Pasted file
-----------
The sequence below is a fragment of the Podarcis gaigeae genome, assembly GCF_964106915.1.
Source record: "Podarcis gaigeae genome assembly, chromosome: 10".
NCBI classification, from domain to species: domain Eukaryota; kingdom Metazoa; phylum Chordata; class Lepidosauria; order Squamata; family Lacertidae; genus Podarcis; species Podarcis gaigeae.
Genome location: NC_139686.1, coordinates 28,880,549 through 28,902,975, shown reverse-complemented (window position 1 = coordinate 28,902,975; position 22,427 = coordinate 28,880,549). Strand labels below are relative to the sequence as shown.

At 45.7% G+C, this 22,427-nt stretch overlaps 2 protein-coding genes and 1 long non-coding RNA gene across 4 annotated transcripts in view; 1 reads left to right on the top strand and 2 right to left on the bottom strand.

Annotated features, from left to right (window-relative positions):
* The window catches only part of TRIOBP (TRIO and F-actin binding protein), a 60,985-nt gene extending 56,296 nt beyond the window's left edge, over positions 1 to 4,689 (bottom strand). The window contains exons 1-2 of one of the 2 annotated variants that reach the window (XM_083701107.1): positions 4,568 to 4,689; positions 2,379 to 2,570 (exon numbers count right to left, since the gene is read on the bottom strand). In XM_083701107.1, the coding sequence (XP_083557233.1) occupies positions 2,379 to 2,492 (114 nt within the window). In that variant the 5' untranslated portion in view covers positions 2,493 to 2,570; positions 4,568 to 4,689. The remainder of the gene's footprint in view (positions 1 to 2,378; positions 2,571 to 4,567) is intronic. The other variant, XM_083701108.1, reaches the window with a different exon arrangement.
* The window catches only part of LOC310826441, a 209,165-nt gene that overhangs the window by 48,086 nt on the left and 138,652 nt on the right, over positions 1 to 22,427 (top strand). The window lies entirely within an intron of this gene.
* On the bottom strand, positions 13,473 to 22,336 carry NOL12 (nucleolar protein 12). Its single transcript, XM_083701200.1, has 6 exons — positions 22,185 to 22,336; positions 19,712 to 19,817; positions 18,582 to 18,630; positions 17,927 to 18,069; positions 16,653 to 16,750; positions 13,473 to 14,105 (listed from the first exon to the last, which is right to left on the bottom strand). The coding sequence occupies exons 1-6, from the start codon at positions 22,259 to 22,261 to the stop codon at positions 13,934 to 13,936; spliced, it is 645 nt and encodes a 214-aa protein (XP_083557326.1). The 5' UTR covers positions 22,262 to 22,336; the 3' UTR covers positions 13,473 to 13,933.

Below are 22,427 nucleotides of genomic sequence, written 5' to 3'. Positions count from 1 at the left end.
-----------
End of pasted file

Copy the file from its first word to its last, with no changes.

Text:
The sequence below is a fragment of the Podarcis gaigeae genome, assembly GCF_964106915.1.
Source record: "Podarcis gaigeae genome assembly, chromosome: 10".
NCBI classification, from domain to species: domain Eukaryota; kingdom Metazoa; phylum Chordata; class Lepidosauria; order Squamata; family Lacertidae; genus Podarcis; species Podarcis gaigeae.
Genome location: NC_139686.1, coordinates 28,880,549 through 28,902,975, shown reverse-complemented (window position 1 = coordinate 28,902,975; position 22,427 = coordinate 28,880,549). Strand labels below are relative to the sequence as shown.

At 45.7% G+C, this 22,427-nt stretch overlaps 2 protein-coding genes and 1 long non-coding RNA gene across 4 annotated transcripts in view; 1 reads left to right on the top strand and 2 right to left on the bottom strand.

Annotated features, from left to right (window-relative positions):
* The window catches only part of TRIOBP (TRIO and F-actin binding protein), a 60,985-nt gene extending 56,296 nt beyond the window's left edge, over positions 1 to 4,689 (bottom strand). The window contains exons 1-2 of one of the 2 annotated variants that reach the window (XM_083701107.1): positions 4,568 to 4,689; positions 2,379 to 2,570 (exon numbers count right to left, since the gene is read on the bottom strand). In XM_083701107.1, the coding sequence (XP_083557233.1) occupies positions 2,379 to 2,492 (114 nt within the window). In that variant the 5' untranslated portion in view covers positions 2,493 to 2,570; positions 4,568 to 4,689. The remainder of the gene's footprint in view (positions 1 to 2,378; positions 2,571 to 4,567) is intronic. The other variant, XM_083701108.1, reaches the window with a different exon arrangement.
* The window catches only part of LOC310826441, a 209,165-nt gene that overhangs the window by 48,086 nt on the left and 138,652 nt on the right, over positions 1 to 22,427 (top strand). The window lies entirely within an intron of this gene.
* On the bottom strand, positions 13,473 to 22,336 carry NOL12 (nucleolar protein 12). Its single transcript, XM_083701200.1, has 6 exons — positions 22,185 to 22,336; positions 19,712 to 19,817; positions 18,582 to 18,630; positions 17,927 to 18,069; positions 16,653 to 16,750; positions 13,473 to 14,105 (listed from the first exon to the last, which is right to left on the bottom strand). The coding sequence occupies exons 1-6, from the start codon at positions 22,259 to 22,261 to the stop codon at positions 13,934 to 13,936; spliced, it is 645 nt and encodes a 214-aa protein (XP_083557326.1). The 5' UTR covers positions 22,262 to 22,336; the 3' UTR covers positions 13,473 to 13,933.

Below are 22,427 nucleotides of genomic sequence, written 5' to 3'. Positions count from 1 at the left end.